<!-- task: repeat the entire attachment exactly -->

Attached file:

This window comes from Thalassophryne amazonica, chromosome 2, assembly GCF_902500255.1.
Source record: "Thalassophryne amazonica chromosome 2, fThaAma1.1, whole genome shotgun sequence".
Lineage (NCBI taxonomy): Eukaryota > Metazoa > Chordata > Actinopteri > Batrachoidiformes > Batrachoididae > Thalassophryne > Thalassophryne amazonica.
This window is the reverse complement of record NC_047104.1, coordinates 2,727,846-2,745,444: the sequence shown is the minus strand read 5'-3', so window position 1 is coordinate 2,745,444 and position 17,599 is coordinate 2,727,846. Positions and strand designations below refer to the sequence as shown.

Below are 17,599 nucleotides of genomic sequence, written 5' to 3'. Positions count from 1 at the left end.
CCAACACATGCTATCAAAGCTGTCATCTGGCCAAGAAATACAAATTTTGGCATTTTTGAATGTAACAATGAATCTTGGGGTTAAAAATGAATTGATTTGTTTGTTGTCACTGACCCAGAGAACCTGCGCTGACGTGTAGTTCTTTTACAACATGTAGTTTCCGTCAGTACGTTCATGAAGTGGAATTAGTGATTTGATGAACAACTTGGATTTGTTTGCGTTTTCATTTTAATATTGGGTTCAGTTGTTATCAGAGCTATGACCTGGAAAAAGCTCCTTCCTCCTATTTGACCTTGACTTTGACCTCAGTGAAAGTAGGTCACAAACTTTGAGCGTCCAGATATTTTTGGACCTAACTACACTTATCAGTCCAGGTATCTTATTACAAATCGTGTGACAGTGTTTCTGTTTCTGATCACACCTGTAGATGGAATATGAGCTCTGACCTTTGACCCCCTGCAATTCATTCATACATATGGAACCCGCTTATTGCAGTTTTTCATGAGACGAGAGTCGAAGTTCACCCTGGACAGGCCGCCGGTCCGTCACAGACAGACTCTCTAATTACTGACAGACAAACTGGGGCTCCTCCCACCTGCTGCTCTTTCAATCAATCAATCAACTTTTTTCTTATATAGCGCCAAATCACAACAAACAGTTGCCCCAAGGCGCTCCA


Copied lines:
This window comes from Thalassophryne amazonica, chromosome 2, assembly GCF_902500255.1.
Source record: "Thalassophryne amazonica chromosome 2, fThaAma1.1, whole genome shotgun sequence".
Lineage (NCBI taxonomy): Eukaryota > Metazoa > Chordata > Actinopteri > Batrachoidiformes > Batrachoididae > Thalassophryne > Thalassophryne amazonica.
This window is the reverse complement of record NC_047104.1, coordinates 2,727,846-2,745,444: the sequence shown is the minus strand read 5'-3', so window position 1 is coordinate 2,745,444 and position 17,599 is coordinate 2,727,846. Positions and strand designations below refer to the sequence as shown.

Below are 17,599 nucleotides of genomic sequence, written 5' to 3'. Positions count from 1 at the left end.
CCAACACATGCTATCAAAGCTGTCATCTGGCCAAGAAATACAAATTTTGGCATTTTTGAATGTAACAATGAATCTTGGGGTTAAAAATGAATTGATTTGTTTGTTGTCACTGACCCAGAGAACCTGCGCTGACGTGTAGTTCTTTTACAACATGTAGTTTCCGTCAGTACGTTCATGAAGTGGAATTAGTGATTTGATGAACAACTTGGATTTGTTTGCGTTTTCATTTTAATATTGGGTTCAGTTGTTATCAGAGCTATGACCTGGAAAAAGCTCCTTCCTCCTATTTGACCTTGACTTTGACCTCAGTGAAAGTAGGTCACAAACTTTGAGCGTCCAGATATTTTTGGACCTAACTACACTTATCAGTCCAGGTATCTTATTACAAATCGTGTGACAGTGTTTCTGTTTCTGATCACACCTGTAGATGGAATATGAGCTCTGACCTTTGACCCCCTGCAATTCATTCATACATATGGAACCCGCTTATTGCAGTTTTTCATGAGACGAGAGTCGAAGTTCACCCTGGACAGGCCGCCGGTCCGTCACAGACAGACTCTCTAATTACTGACAGACAAACTGGGGCTCCTCCCACCTGCTGCTCTTTCAATCAATCAATCAACTTTTTTCTTATATAGCGCCAAATCACAACAAACAGTTGCCCCAAGGCGCTCCA